6,500 Holocaust survivors to receive pension from Germany for the first time


Some 6,500 Holocaust survivors from various conflict zones in Europe will receive retirement Germany for the first time, the Claims Conference announced on Tuesday.
Included in the new pension scheme are people who survived the Nazi siege of Leningrad, were in hiding in France or suffered persecution in Romania. So far, they have not received a pension from the German government like other survivors.

Of the 6,500 survivors receiving pensions, approximately 4,500 survived the Nazi siege of Leningrad from 1941 to 1944 in which hundreds of thousands of civilians perished in aerial and artillery bombardments and starved due to the German blockade from the city.

About 800 survivors who went into hiding from the Nazis and their collaborators in France are included in the new retirement allowances, as well as some 1,200 who survived persecution in Romania during the Holocaust.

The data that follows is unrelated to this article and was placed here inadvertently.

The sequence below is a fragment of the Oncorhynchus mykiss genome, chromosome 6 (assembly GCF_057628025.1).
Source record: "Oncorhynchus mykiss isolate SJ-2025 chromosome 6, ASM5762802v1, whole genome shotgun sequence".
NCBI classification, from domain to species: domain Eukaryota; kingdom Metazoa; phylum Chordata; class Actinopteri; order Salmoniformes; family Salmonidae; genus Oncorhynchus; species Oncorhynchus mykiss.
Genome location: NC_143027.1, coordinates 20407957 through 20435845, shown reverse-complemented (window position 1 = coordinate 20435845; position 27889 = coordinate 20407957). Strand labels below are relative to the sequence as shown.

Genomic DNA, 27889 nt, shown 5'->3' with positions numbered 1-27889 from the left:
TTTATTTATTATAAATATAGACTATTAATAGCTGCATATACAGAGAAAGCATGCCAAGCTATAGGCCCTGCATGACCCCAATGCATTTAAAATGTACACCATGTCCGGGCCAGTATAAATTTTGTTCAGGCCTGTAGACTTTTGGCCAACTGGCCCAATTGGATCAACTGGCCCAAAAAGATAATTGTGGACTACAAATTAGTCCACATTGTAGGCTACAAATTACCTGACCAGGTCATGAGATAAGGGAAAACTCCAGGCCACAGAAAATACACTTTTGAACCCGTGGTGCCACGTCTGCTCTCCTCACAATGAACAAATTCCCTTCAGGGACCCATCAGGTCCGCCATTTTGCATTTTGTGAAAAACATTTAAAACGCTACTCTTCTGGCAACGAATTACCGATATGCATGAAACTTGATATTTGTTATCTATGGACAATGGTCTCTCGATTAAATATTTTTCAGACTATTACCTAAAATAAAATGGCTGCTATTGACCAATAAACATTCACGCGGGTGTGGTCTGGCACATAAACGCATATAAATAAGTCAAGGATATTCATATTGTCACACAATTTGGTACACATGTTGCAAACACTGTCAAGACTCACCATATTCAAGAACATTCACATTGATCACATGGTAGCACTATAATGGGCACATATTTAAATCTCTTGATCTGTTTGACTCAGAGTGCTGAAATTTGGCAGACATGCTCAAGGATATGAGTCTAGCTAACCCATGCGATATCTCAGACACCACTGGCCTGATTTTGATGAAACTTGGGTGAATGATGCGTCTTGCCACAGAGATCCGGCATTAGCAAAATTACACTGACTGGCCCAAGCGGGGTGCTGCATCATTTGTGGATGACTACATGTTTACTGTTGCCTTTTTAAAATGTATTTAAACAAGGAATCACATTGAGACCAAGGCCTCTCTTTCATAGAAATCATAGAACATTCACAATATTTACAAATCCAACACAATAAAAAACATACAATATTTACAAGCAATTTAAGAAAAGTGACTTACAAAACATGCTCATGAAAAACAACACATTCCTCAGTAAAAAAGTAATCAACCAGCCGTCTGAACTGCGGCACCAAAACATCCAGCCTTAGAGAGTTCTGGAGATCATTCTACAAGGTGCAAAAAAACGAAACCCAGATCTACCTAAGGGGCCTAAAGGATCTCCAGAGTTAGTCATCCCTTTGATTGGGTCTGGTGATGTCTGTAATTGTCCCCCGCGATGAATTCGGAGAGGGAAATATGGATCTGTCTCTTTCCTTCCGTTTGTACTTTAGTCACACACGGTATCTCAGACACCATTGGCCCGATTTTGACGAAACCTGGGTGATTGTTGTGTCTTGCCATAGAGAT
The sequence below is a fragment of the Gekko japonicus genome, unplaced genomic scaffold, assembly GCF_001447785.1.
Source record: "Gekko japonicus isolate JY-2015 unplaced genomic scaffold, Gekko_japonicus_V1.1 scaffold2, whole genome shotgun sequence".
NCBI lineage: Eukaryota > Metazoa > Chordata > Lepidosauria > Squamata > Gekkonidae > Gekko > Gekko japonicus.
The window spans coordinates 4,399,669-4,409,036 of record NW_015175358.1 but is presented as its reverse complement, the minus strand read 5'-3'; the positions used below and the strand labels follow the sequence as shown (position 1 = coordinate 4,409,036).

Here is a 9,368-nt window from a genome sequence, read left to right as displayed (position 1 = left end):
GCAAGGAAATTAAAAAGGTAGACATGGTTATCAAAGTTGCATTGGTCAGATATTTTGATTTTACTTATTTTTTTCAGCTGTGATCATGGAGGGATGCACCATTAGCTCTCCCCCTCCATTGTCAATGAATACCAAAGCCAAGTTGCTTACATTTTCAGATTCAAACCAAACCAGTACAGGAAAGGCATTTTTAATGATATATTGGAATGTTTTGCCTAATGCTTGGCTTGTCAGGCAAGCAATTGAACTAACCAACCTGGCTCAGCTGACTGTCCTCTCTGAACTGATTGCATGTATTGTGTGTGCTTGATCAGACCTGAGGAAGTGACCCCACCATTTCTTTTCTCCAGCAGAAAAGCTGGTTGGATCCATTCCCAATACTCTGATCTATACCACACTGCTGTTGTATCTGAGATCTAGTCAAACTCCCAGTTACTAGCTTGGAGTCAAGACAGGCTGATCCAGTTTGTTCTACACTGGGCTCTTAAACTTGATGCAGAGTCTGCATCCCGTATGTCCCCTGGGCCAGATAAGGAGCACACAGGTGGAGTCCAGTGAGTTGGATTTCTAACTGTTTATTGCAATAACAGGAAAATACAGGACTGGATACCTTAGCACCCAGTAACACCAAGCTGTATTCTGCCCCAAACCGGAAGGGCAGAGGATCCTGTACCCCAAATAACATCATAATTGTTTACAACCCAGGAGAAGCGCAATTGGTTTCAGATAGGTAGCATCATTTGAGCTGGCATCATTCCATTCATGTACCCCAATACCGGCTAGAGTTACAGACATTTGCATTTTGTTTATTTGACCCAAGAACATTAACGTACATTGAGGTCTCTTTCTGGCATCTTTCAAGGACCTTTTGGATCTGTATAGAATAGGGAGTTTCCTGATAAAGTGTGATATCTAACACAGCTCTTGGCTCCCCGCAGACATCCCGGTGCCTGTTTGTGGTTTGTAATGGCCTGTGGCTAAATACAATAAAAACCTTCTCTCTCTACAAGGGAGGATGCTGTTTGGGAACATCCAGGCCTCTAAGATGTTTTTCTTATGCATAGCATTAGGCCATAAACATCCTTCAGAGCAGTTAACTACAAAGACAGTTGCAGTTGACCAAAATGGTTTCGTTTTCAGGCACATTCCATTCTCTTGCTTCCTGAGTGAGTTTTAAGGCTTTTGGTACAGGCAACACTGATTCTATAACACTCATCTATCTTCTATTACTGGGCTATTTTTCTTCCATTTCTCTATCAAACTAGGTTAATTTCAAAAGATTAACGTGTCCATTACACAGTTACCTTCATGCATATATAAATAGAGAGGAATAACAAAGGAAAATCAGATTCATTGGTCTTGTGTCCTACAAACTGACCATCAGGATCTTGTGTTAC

Of the beneficiaries, 2,000 live in Russia, 1,600 in Israel and the rest in the United States, Germany, France and other countries.

THE MASSIVE Holocaust memorial that looks like a cemetery in Berlin. (credit: BARRY DAVIS)

“Each year these negotiations become more and more critical,” said Gideon Taylor, president of the Claims Conference. “As this latest generation of survivors ages, their needs increase. Even 75 years after the Holocaust, these token payments offer recognition and restore some of the dignity taken from survivors in their youth.

The newly negotiated region-specific pension program is now open and is currently receiving applications.

Payments will be € 375 ($ 443) per month. Child Survivor Fund payments, a symbolic one-time payment of € 2,500 ($ 2,930), will also be made to those who meet the criteria for persecution and were born in or after 1928, the Claims Conference said.

Ambassador Stuart Eizenstat, Special Negotiator of the Claims Conference Negotiating Delegation, said: “As special negotiator, I am committed to survivors to continue to seek further justice whenever possible. .

“I am delighted again to see more survivors recognized by the German government for their unimaginable suffering. I have had the honor to sit alongside some of these survivors as we negotiate year after year for continued measure of justice. “


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